June 21, 2021
B Fiani et al, 2021. The Neurophysiology of Caffeine as a Central Nervous System Stimulant and the Resultant Effects on Cognitive Function, Cureus, Volume 13 (5).
Caffeine is one of the world’s most consumed drugs. According to the Washington Post (2015), two billion cups of coffee are consumed per day worldwide. Caffeine is classified as a central nervous system (CNS) stimulant and an organic molecule called methylxanthine. Caffeine has three notable mechanisms of action on the CNS that produce a psychostimulant effect. These effects are responsible for the effect that caffeine has on cognitive function. The effects of caffeine consumption on cognitive function have been demonstrated across several studies involving humans and animals. With the immense number of people consuming caffeine around the world, it is of vital importance to study the effects that this drug has on people’s cognitive function. This literature review provides useful insights on this question through the analysis of caffeine’s effects on cognitive function, along with information on caffeine’s three modes of action. The findings of recent studies show mixed results regarding the effects of caffeine on mood, attention, processing speed, and memory. Current research suggests that if caffeine does have an effect on mood, the most significant changes may be anxiety. Studies did not support caffeine as having any significant effect on attention, but that it did play a role in enhancing processing speed. The majority of the studies reviewed suggest caffeine as having a significant positive effect on both short and long-term memory in adults and the elderly. Current findings warrant continued research on the association of caffeine and the resultant effects on cognitive function.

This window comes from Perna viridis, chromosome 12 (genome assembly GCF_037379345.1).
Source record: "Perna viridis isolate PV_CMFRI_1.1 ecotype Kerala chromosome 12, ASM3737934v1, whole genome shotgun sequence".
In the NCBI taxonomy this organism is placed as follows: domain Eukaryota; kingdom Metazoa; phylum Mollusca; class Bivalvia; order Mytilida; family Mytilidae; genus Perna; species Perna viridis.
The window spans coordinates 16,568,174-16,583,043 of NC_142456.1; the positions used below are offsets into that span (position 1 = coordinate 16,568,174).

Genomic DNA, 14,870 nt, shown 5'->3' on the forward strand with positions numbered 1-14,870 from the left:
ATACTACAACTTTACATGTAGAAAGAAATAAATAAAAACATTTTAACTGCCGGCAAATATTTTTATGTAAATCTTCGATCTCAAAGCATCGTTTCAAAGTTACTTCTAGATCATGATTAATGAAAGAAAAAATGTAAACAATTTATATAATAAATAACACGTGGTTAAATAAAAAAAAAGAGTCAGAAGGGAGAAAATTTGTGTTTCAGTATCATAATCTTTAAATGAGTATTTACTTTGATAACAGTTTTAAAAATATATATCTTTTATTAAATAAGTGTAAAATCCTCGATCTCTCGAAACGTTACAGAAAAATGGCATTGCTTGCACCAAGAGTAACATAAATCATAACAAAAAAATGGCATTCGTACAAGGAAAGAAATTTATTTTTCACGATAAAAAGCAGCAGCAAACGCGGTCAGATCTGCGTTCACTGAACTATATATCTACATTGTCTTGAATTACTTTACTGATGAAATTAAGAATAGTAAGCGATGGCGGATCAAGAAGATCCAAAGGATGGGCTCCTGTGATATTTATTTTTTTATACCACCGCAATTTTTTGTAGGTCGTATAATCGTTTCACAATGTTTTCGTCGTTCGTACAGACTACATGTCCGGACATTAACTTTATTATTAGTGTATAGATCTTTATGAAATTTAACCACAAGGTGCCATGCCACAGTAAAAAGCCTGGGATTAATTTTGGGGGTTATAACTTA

Ja tak, jeg vil gerne modtage nyhedsbrev, når der er noget nyt om kaffe og helbred.